Value for investors in Sydney’s overlooked gems
Value for investors in Sydney’s overlooked gems
With Sydney residential property values soaring, opportunities for affordable investment properties are becoming increasingly scarce.
But with more than 650 suburbs in the Greater Sydney metropolitan area, there remain some lesser-known locations that can provide a value proposition for residential investors, according to Herron Todd White director Matthew Halse.
Close to the inner city, Mr Halse said Chippendale was one of those suburbs, with the area benefiting from several recent urban regeneration projects but also having properties that represent good value.
Mr Halse said future growth fundamentals in Chippendale included its proximity to universities and other educational institutions, public transport and of course the CBD.
“Land surrounding the nearby central station is touted for redevelopment into a tech hub, further contributing to future growth prospects in the area,” Mr Halse said.
“While Chippendale is well positioned, the area’s past reputation does weigh on its current standing in the market.
“Proximity to educational institutions has meant that the suburb has relied somewhat on students for its tenancy profile, leading to a renter’s market during most of 2020 and into 2021, which has weighed on the investment grade properties in the area.”
For those looking for a bargain, however, Chippendale’s median house price of around $1.55 million, according to CoreLogic, remains eight to 10 per cent cheaper than some of its pricier neighbours, such as Redfern or Ultimo.
Mr Halse said Mortlake, also in Sydney’s inner west, provided similar comparative value.
With a solid run of medium-density development gentrifying the area over the past two decades, Mr Halse said Mortlake’s relative affordability compared to neighbouring Breakfast Point and Cabarita would appeal to both investors and owner-occupiers.
“The main negative aspects of Mortlake include the remaining industrial properties and the larger-scale developments which have typically been less appealing than developments in the adjoining suburb of Breakfast Point,” Mr Halse said.
“Breakfast Point is also an established master planned community, which is distinctive and tends to stand out due to its unique characteristics.
“Overall, the suburb of Mortlake does not have the same feel as the superior adjoining suburbs, however, this is likely to change over the coming years as the last of the industrial property makes way for further new developments and public amenity.”
With Sydney’s eastern suburbs the epicentre of rapid price growth, Mr Halse said it was difficult to find locations that weren’t running hot.
But flying under the radar is Eastlakes, located east of the airport and around eight kilometres south of the CBD.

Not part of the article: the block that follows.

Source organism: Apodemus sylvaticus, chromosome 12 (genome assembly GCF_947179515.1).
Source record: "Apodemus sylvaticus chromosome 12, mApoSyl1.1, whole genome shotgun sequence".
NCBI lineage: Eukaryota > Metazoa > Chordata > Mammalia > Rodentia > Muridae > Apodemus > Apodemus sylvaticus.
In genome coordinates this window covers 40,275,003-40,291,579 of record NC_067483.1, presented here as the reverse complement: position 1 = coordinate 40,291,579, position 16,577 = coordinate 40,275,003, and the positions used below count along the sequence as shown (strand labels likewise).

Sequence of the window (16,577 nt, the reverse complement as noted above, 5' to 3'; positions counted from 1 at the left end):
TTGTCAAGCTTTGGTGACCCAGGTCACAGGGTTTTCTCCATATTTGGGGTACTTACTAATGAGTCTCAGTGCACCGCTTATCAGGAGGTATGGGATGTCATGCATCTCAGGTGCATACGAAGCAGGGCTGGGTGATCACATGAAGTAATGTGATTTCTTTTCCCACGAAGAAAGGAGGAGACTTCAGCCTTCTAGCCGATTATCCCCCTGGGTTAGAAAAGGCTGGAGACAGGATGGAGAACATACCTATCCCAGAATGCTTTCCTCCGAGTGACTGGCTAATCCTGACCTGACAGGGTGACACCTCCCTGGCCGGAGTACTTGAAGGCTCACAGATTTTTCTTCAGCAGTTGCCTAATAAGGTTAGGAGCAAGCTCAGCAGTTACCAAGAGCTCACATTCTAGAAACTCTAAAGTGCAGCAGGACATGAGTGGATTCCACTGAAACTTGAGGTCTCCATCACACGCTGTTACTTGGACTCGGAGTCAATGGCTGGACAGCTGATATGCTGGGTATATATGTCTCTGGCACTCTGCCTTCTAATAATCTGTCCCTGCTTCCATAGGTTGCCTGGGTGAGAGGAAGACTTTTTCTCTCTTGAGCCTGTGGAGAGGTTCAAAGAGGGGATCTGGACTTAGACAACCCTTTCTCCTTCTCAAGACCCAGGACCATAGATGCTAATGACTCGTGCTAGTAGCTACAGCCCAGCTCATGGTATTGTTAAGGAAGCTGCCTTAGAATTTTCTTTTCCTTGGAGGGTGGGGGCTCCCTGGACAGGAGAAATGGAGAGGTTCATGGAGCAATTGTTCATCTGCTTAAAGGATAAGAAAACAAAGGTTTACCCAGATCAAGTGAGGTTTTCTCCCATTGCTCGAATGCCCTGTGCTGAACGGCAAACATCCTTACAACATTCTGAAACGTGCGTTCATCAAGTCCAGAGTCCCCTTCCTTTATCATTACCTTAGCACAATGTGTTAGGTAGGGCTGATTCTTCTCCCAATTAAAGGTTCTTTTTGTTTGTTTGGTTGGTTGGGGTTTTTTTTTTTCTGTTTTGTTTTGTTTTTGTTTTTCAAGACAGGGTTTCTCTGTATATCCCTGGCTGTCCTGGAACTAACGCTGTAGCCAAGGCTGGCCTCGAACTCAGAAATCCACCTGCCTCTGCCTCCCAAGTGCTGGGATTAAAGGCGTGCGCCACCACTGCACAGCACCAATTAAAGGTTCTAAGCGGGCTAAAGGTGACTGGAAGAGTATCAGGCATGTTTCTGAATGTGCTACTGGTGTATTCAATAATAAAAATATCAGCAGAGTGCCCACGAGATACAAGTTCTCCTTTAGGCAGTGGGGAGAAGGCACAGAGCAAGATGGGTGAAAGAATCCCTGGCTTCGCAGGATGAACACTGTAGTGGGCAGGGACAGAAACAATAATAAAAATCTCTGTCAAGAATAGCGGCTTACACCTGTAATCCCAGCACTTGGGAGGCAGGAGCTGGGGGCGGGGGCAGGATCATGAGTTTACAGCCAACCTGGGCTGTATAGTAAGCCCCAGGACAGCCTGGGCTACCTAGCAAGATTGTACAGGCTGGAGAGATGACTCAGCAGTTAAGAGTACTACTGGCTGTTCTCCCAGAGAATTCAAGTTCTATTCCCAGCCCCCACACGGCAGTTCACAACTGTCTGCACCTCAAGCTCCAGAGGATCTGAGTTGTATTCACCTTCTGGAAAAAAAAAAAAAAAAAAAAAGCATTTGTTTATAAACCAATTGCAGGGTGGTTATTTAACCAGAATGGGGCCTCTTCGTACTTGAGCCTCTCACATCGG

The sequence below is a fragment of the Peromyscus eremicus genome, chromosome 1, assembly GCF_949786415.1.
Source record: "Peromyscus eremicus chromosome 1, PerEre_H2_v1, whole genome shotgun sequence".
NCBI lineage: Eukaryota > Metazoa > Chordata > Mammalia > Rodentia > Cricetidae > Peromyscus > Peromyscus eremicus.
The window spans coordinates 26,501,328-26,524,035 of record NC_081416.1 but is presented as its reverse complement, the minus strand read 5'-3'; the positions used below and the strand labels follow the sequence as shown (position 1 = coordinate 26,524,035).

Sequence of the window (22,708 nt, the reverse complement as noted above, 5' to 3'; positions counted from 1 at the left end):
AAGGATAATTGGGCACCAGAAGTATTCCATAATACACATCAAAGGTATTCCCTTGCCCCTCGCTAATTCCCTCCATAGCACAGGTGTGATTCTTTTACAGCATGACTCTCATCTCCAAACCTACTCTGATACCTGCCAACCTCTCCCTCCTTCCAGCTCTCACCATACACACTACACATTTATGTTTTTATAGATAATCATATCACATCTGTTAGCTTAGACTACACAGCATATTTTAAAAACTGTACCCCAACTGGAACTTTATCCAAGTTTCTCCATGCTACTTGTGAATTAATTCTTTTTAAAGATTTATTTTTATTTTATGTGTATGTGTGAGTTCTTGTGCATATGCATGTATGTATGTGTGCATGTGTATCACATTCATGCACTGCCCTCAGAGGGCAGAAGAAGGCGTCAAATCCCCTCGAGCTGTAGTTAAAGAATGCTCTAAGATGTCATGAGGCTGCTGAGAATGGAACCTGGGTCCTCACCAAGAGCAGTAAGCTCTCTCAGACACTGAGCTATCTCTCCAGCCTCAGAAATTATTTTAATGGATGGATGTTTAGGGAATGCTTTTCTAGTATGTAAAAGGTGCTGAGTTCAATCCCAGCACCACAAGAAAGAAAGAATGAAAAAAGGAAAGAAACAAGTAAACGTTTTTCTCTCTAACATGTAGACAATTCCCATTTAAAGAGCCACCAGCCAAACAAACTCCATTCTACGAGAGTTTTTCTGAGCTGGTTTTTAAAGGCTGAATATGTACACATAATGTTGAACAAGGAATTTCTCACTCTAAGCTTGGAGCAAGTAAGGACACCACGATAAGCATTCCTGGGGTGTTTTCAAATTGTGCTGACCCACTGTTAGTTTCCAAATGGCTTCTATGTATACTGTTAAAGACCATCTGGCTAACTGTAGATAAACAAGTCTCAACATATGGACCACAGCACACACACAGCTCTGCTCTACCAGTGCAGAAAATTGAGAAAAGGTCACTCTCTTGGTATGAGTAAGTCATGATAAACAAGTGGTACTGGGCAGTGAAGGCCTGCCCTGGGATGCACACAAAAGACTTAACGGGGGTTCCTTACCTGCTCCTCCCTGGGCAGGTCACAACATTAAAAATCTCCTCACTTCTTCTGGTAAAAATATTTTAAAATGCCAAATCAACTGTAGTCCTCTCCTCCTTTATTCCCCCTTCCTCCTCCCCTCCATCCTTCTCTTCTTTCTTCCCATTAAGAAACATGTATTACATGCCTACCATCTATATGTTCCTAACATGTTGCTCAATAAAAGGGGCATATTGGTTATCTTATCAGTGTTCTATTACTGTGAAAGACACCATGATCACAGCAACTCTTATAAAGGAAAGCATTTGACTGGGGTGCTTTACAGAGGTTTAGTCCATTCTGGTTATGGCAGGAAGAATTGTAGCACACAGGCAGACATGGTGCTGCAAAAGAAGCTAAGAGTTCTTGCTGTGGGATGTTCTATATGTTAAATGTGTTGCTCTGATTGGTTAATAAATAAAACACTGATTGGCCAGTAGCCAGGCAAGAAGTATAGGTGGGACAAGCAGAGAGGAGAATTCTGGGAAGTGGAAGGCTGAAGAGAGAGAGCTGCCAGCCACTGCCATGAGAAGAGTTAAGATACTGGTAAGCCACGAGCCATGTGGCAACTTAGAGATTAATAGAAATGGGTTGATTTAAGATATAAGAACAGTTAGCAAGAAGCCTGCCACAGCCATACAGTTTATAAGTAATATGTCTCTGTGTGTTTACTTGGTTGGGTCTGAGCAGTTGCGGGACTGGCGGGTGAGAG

Mr Halse said new unit developments along Gardeners Road and Crown Group’s $750 million Eastlakes Live precinct were breathing new life into a suburb defined by older apartments and a dated shopping centre.
“The vast majority of existing units are 1960s and 1970s two-bedroom, one-bathroom units, although there is an increasing number of new units entering the market,” Mr Halse said.
“The new retail and dining precinct is likely to lead to increased demand from first homebuyers and investors for these existing units.”
Like the eastern suburbs, Sydney’s Northern Beaches are in high demand, and property prices are acting accordingly.
But one suburb that may be overlooked by property buyers is Elanora Heights, according to Mr Halse.
“It is a quiet suburban neighbourhood bordering Ku-ring-gai National Park and Narrabeen Lake,” he said.
“The suburb has plenty to offer the family and provides that beach lifestyle just outside the hustle and bustle of the busier beachside suburbs.”
Mr Halse said the suburb’s easy accessibility via the Wakehurst Parkway and Mona Vale Road and its lower median house price compared to other Northern Beaches suburbs added to its appeal for buyers.
On Sydney’s Upper North Shore, Mr Halse said it was difficult to find properties worth less than $2 million.
However he identified West Pymble as one pocket of the North Shore that currently offers relative value.
Mr Halse said the median house price of around $1.8 million at the end of March may not stand out immediately as being under-valued, when compared to surrounding suburbs there was certainly a value proposition for buyers.
“At the same date, Gordon had a median house price of $2.68 million, Pymble a median of $2.6 million and Killara a median of $3.3 million,” Mr Halse said.
“These comparison suburbs certainly have superior positioning, all benefiting from close proximity to the Upper North Shore rail stations and the amenities located on the Pacific Highway.
“West Pymble is considered to be isolated from this infrastructure but the price level still represents very good value for the affluent Upper North Shore, being located only 15 kilometres from the Sydney CBD.”
Mr Halse said he believed West Pymble’s prospects for price growth were strong, with demand likely to come from those looking to get a foothold in the blue-chip Upper North Shore market.
“The suburb has experienced some good growth over the past 12 months, but with the large disparity in surrounding suburb median prices, we believe there is plenty of potential for future price growth,” he said.